This one made us laugh. Had to take a photo for the guys who sell alcohol in the shop at work.

After these big rooms that emphasised the global aspect of the Vikings, we entered what was effectively a large,windy corridor lined with artifacts and quotes. The artifacts varied from combs to drinking vessels, even game pieces. The quotes, taken from Norse kennings most of the time, brought the artifacts to life and placed them in their correct context. I came away feeling that I understood much more about the Vikings, beyond their mythology.

The focal point of the exhibition: Roskilde 6 placed within a metal model frame of the original ship.

The focal point of the exhibition was Roskilde 6, a ship found in the Roskilde Fjord in Denmark. From the 20% of the ship timbers that survive, they have dated the ship to around 1025AD. This places it around the time of Cnut the Great, who ruled England, Denmark, Norway and parts of Sweden. The display was done fantastically, tasteful yet informative and engaging even for the Viking novice. Sam went gooey-eyed over the skeletons that were on display- typical archaeology graduate- while I absorbed everything I could on Viking beliefs and their relationship to Christianity. (I guess my interest in religious history hasn’t sunk far beneath the surface).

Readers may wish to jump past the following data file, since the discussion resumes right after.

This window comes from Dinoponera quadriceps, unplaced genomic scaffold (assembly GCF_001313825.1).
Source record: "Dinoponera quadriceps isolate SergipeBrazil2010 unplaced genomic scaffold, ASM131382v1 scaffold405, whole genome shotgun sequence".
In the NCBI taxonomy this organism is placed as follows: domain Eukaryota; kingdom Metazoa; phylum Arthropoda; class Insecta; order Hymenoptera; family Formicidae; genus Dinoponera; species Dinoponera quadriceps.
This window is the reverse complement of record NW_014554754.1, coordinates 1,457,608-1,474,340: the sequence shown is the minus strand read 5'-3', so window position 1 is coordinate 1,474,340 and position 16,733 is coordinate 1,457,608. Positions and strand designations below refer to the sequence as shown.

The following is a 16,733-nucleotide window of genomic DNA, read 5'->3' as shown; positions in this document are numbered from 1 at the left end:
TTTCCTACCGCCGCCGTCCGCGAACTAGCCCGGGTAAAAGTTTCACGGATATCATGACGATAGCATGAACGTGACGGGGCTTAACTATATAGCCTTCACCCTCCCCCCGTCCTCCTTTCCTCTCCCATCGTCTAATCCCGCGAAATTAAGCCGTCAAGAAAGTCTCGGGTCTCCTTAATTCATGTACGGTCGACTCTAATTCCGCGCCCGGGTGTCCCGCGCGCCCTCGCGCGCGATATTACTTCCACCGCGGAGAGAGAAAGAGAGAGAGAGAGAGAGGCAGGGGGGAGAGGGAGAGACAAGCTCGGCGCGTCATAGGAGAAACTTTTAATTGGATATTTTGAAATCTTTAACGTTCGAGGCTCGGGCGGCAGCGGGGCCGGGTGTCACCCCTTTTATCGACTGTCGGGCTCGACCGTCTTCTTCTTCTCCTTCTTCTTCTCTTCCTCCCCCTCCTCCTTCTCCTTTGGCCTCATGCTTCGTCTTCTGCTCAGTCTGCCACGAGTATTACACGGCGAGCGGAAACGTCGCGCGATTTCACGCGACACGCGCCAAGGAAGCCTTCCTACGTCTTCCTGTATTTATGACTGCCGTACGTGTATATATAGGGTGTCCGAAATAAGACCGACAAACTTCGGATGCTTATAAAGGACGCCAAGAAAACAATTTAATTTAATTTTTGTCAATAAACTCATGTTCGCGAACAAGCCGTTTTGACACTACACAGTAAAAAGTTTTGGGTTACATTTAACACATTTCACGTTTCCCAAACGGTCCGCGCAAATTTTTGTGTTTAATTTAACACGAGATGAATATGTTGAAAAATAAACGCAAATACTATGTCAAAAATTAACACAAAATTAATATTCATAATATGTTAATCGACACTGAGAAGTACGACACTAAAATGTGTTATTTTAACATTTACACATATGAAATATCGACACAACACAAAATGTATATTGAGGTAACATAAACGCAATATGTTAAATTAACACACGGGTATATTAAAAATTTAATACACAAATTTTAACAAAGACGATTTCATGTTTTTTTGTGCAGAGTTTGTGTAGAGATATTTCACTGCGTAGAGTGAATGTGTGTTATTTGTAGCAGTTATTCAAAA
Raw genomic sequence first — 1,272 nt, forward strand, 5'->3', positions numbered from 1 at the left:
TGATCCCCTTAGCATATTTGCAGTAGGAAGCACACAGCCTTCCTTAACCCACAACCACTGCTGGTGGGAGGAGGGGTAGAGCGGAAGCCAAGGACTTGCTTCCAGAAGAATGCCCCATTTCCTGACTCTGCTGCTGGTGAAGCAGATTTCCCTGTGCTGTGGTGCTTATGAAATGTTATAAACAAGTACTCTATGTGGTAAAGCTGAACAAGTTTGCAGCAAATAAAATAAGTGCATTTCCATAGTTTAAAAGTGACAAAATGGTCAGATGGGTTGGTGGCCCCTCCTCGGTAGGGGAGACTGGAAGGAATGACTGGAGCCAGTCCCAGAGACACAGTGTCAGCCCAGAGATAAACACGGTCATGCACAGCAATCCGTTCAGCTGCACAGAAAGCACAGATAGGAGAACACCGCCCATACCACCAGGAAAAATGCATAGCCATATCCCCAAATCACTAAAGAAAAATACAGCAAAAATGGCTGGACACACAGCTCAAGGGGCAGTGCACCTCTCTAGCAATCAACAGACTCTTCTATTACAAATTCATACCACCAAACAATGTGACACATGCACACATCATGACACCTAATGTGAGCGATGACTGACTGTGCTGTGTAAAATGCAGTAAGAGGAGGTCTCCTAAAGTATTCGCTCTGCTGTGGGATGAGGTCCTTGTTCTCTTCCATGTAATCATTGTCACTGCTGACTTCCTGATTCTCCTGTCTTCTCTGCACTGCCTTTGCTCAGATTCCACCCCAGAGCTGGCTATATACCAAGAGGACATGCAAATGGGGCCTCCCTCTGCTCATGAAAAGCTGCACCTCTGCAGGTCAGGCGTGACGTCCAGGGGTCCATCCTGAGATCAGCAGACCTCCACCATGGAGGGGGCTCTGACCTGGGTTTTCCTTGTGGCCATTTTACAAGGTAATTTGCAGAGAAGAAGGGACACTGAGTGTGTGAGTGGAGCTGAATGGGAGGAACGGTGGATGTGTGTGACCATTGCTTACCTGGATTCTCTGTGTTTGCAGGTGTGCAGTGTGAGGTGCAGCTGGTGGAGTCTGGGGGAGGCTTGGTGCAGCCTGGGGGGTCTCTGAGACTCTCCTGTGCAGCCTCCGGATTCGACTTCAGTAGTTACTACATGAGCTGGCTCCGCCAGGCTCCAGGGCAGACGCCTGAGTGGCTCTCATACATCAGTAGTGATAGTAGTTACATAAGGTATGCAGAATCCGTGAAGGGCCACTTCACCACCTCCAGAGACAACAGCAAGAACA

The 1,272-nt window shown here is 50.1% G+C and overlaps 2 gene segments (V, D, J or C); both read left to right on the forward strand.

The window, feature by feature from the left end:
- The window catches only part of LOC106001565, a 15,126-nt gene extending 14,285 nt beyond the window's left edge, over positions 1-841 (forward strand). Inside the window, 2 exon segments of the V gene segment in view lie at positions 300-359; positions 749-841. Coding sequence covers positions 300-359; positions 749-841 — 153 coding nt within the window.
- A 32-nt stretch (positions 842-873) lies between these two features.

Once we finished looking round the exhibition, we had a look round the shop and all bought our souvenirs. I chose a souvenir spoon as I started collecting them when I was 9 years old, and haven’t stopped yet. Lottie and Sam, as retail stewards, took photos of the displays and made various comments about stealing ideas for work.

From there, we headed to Munchkins restaurant for a very late lunch at 4.30pm. I was definitely happy about the two course breakfast I had as it saw me through from half nine till then. Unsurprisingly, by this point all three of us were hungry so we ordered some good comfort food. For myself, a jacket potato with chilli con carne and cheese soon turned up, washed down with cider. And all for under £15, so it was a bargain on top of more than adequately filling a hole.

Three posers outside the British Museum. Guess who started the camera timer!

After lunch we headed back to the museum for a few photos and a nosey around some of the free exhibits. Cue my snap-happy trigger finger getting some exercise. It probably helped that I was the only one with a proper camera (i.e. not a phone).

One of my favourite places in London… the British Museum in all its classical glory!